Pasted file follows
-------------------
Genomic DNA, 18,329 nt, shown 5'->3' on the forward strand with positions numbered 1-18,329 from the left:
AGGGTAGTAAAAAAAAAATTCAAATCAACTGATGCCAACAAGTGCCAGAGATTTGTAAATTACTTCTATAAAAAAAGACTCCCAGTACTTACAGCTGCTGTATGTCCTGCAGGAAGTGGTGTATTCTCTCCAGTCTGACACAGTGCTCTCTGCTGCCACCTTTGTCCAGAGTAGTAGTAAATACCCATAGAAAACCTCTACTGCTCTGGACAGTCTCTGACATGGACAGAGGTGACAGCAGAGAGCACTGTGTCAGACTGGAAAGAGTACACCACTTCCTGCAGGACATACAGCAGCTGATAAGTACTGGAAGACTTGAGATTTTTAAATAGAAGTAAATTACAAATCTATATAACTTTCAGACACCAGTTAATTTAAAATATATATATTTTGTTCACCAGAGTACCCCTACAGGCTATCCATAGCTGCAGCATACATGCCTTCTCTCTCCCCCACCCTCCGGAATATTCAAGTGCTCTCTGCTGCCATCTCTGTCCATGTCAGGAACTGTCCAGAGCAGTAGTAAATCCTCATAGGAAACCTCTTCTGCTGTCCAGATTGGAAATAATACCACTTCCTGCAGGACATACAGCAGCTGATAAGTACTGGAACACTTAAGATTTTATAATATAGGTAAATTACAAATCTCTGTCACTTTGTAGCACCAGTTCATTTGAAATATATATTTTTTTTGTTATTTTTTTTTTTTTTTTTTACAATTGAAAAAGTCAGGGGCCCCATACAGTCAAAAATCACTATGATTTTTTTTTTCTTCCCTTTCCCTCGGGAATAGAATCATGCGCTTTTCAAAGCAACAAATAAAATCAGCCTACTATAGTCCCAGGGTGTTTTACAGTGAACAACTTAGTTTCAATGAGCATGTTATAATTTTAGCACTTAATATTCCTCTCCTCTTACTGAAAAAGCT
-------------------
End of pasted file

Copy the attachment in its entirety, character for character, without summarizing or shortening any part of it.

Genomic DNA, 18,329 nt, shown 5'->3' on the forward strand with positions numbered 1-18,329 from the left:
AGGGTAGTAAAAAAAAAATTCAAATCAACTGATGCCAACAAGTGCCAGAGATTTGTAAATTACTTCTATAAAAAAAGACTCCCAGTACTTACAGCTGCTGTATGTCCTGCAGGAAGTGGTGTATTCTCTCCAGTCTGACACAGTGCTCTCTGCTGCCACCTTTGTCCAGAGTAGTAGTAAATACCCATAGAAAACCTCTACTGCTCTGGACAGTCTCTGACATGGACAGAGGTGACAGCAGAGAGCACTGTGTCAGACTGGAAAGAGTACACCACTTCCTGCAGGACATACAGCAGCTGATAAGTACTGGAAGACTTGAGATTTTTAAATAGAAGTAAATTACAAATCTATATAACTTTCAGACACCAGTTAATTTAAAATATATATATTTTGTTCACCAGAGTACCCCTACAGGCTATCCATAGCTGCAGCATACATGCCTTCTCTCTCCCCCACCCTCCGGAATATTCAAGTGCTCTCTGCTGCCATCTCTGTCCATGTCAGGAACTGTCCAGAGCAGTAGTAAATCCTCATAGGAAACCTCTTCTGCTGTCCAGATTGGAAATAATACCACTTCCTGCAGGACATACAGCAGCTGATAAGTACTGGAACACTTAAGATTTTATAATATAGGTAAATTACAAATCTCTGTCACTTTGTAGCACCAGTTCATTTGAAATATATATTTTTTTTGTTATTTTTTTTTTTTTTTTTTACAATTGAAAAAGTCAGGGGCCCCATACAGTCAAAAATCACTATGATTTTTTTTTTCTTCCCTTTCCCTCGGGAATAGAATCATGCGCTTTTCAAAGCAACAAATAAAATCAGCCTACTATAGTCCCAGGGTGTTTTACAGTGAACAACTTAGTTTCAATGAGCATGTTATAATTTTAGCACTTAATATTCCTCTCCTCTTACTGAAAAAGCT